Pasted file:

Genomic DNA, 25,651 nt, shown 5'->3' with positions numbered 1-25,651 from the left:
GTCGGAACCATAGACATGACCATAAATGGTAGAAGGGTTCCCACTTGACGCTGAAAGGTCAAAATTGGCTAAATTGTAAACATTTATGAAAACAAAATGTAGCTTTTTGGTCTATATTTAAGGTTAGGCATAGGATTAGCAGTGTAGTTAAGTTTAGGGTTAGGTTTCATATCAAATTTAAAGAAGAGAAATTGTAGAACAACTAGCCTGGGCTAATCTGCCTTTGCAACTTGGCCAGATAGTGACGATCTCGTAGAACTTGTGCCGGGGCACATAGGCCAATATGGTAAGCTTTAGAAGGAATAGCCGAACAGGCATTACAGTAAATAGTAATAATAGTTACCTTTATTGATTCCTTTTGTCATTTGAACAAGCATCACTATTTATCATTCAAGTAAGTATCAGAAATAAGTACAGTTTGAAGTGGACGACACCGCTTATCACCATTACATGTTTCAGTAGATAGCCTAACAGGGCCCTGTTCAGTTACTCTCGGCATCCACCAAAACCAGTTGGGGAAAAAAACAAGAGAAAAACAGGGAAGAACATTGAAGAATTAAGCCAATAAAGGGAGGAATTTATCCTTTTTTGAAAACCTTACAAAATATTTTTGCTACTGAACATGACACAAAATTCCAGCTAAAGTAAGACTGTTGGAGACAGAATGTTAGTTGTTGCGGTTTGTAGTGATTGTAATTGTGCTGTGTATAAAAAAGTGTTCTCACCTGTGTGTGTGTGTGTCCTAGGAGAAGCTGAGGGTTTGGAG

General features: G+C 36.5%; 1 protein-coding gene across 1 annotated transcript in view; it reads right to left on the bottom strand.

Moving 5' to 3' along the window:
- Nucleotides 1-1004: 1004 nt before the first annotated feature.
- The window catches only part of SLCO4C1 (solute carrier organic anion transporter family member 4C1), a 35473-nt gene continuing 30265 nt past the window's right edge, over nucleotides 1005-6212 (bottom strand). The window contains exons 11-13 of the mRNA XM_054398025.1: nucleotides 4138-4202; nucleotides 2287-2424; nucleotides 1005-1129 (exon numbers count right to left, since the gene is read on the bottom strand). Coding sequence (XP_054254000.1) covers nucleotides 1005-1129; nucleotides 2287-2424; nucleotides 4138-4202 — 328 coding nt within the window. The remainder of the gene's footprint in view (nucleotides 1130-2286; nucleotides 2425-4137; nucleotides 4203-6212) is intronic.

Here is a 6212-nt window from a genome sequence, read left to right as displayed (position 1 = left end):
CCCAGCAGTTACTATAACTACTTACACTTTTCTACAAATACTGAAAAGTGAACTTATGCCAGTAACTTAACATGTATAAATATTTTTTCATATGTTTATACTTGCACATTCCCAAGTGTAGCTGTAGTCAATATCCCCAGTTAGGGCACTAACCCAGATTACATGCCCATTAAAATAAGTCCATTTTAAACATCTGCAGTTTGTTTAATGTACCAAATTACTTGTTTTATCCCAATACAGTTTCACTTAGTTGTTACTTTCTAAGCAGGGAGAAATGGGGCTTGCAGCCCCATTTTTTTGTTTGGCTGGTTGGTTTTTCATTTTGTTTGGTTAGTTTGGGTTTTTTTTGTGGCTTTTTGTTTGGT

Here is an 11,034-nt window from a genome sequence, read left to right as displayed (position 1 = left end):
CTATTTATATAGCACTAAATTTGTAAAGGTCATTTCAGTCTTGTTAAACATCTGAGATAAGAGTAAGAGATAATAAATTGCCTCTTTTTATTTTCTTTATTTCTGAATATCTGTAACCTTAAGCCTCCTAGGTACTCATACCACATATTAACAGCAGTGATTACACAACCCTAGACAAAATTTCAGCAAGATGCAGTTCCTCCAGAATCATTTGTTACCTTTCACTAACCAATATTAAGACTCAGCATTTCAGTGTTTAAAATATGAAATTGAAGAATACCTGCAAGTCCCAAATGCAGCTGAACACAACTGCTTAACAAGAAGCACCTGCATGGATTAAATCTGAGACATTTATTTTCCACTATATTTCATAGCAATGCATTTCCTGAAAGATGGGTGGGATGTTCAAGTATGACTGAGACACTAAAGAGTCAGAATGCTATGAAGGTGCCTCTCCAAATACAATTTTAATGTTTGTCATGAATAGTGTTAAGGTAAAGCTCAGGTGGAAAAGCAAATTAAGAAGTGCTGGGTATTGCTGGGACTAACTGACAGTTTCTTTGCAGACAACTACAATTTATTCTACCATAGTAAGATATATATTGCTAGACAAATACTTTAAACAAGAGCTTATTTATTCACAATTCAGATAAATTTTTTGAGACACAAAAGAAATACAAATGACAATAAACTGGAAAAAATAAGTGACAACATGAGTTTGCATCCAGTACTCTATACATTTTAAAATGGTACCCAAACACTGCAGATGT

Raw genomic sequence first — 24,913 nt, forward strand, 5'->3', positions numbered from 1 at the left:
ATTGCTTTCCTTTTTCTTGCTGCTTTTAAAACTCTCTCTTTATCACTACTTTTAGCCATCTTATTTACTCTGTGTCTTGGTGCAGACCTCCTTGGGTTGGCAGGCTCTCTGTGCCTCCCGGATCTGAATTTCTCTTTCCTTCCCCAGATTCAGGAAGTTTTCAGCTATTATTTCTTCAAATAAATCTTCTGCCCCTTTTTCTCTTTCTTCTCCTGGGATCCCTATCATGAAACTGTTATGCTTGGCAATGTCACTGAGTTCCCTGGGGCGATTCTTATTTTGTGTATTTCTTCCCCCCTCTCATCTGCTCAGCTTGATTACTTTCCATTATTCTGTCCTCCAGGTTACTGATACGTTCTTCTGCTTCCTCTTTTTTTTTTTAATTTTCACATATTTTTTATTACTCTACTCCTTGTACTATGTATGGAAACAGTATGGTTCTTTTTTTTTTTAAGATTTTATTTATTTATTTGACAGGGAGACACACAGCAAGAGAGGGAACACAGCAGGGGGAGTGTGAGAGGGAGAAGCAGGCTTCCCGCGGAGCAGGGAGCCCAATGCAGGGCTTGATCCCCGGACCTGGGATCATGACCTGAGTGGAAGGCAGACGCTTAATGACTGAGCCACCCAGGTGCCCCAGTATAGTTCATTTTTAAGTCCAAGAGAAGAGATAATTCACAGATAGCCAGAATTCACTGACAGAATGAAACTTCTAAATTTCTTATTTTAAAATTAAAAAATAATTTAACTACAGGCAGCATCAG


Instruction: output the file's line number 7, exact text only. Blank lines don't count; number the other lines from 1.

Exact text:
Here is a 6212-nt window from a genome sequence, read left to right as displayed (position 1 = left end):